John Wiley & Sons, Ltd.

Chronic exposure to mono‐(2‐ethylhexyl)‐phthalate causes endocrine disruption and reproductive dysfunction in zebrafish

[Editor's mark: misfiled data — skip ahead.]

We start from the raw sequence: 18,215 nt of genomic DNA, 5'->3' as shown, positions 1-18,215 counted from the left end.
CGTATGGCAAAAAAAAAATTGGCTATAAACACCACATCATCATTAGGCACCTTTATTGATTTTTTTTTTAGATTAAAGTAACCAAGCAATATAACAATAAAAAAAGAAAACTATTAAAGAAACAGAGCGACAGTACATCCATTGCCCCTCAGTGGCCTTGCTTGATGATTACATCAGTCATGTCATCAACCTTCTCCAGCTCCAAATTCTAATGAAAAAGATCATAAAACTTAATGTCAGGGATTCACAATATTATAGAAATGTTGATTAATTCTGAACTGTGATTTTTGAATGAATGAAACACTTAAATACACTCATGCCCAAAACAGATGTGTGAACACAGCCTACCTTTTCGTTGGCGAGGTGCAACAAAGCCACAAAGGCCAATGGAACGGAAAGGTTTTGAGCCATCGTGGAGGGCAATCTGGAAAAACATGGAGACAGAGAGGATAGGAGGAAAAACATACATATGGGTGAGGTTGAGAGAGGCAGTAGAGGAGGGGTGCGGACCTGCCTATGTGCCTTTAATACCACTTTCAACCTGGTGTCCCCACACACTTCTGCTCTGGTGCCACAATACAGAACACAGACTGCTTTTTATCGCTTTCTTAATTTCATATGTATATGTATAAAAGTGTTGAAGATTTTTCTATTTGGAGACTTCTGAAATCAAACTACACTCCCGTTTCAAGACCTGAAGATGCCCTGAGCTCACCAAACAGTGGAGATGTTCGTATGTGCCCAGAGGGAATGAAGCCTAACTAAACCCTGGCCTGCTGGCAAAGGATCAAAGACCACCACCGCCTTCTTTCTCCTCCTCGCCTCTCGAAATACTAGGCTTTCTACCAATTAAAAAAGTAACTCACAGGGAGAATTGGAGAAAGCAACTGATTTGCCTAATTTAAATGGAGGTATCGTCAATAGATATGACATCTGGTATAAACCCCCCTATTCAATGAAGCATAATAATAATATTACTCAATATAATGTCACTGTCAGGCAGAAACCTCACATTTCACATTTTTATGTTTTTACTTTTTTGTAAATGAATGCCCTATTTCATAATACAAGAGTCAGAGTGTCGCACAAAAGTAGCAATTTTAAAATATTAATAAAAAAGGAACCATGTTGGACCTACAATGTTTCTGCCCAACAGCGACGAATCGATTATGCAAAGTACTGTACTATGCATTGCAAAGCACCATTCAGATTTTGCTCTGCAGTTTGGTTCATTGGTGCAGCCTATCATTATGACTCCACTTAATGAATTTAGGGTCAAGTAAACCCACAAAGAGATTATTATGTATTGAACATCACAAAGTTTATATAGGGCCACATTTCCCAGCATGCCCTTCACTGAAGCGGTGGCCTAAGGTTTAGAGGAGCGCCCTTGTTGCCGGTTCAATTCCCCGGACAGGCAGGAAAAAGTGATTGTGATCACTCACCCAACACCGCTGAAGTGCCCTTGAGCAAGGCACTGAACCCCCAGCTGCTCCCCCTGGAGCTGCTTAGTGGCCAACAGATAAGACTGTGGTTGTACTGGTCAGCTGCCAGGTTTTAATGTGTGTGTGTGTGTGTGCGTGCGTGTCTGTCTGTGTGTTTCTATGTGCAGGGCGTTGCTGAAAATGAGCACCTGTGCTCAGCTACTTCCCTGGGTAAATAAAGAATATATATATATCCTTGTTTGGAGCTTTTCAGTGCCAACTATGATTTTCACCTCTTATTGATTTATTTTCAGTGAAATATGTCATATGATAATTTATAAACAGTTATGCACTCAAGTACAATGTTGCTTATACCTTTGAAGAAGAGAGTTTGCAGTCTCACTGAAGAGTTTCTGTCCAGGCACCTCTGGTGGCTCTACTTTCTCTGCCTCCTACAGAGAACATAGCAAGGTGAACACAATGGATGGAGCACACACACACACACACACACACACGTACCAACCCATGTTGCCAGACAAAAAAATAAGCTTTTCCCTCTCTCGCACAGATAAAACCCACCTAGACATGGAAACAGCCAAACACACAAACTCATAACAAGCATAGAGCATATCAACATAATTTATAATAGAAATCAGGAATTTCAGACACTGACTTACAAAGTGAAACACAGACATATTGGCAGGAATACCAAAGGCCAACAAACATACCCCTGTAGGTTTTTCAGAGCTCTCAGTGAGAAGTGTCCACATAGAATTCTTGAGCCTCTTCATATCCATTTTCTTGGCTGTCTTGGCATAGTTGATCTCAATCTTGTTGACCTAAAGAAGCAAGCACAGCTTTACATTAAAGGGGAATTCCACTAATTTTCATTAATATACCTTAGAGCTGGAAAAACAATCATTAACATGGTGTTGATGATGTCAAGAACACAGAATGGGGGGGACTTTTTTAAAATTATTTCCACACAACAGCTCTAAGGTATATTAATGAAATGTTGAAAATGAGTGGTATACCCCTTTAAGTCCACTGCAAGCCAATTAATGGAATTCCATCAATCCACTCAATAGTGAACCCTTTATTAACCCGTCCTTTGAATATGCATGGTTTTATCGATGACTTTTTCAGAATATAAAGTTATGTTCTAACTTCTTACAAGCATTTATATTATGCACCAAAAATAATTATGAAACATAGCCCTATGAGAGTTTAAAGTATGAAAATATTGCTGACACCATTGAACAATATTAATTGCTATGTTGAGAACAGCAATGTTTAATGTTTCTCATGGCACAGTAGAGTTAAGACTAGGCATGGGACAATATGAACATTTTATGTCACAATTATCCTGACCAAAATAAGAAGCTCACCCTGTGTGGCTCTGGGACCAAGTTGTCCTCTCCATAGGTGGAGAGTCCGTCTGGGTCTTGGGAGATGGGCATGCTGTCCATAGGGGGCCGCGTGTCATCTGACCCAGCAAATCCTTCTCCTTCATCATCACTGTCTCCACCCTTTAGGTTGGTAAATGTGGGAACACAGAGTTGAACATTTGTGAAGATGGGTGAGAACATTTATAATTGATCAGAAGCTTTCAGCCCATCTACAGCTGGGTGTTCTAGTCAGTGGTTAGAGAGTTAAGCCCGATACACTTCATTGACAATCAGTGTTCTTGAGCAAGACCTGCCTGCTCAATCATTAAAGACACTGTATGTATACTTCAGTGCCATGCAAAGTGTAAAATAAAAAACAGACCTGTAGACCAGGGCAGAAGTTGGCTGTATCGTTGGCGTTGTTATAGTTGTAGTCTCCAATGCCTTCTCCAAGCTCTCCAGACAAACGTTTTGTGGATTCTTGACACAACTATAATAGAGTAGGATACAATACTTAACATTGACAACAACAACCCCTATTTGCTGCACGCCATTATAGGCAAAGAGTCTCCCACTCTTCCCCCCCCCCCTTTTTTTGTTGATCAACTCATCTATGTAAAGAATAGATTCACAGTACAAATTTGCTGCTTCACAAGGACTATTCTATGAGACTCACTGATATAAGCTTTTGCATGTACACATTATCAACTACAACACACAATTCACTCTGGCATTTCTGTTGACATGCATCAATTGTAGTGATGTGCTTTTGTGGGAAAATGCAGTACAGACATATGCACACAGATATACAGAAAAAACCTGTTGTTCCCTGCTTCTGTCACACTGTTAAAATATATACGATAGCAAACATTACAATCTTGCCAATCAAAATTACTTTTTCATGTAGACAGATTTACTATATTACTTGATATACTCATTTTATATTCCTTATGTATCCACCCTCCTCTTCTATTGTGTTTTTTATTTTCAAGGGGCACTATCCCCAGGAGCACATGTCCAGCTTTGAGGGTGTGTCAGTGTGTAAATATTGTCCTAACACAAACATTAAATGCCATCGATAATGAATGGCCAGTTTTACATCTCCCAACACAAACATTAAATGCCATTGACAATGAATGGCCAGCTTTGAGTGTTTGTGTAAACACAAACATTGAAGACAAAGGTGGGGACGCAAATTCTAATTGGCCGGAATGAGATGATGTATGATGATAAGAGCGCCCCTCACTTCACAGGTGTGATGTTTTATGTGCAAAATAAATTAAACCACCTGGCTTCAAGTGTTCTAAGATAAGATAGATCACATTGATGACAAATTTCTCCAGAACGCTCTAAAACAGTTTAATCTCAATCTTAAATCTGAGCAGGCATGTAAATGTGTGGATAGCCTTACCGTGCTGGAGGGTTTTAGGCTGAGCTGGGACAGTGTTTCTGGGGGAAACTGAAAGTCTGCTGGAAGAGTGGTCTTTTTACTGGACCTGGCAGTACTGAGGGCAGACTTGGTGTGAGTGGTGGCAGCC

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Phthalic acid esters are frequently detected in aquatic environment. In this study, zebrafish were exposed to low concentrations (0, 0.46, 4.0, and 37.5 µg/L) of mono‐(2‐ethylhexyl) phthalate (MEHP) for 81 days, and the effects on reproduction, gamete quality, plasma vitellogenin (VTG), sex steroids, and transcriptional profiles of key genes involved in steroidogenesis were investigated. The results demonstrated that egg production and sperm quality were decreased upon exposure to MEHP, which also resulted in reduced egg diameter and eggshell as well as decreased egg protein content. Significant inductions in plasma testosterone and 17β‐estradiol were observed in females, which might be resulted from the up‐regulation of CYP19a and 17β‐HSD gene transcription in the ovary. A significant increase in plasma E2 along with a decrease in plasma 11‐keto testosterone was also observed in males, which was accompanied by the up‐regulation of CYP19a and inhibition of CYP11b transcription in the testis. In addition, plasma vitellogenin levels were significantly increased after MEHP exposure in both sexes. Moreover, continuous MEHP exposure in the F1 embryos resulted in worse hatching rates and increased malformation rates compared to those without MEHP exposure. Taken together, these results demonstrate that MEHP has the potential to cause reproductive dysfunction and impair the development of offspring. However, it should be noted that most significant effects were observed at higher concentrations, and MEHP at typically measured concentrations may not have major effects on fish reproduction and development. This article is protected by copyright. All rights reserved

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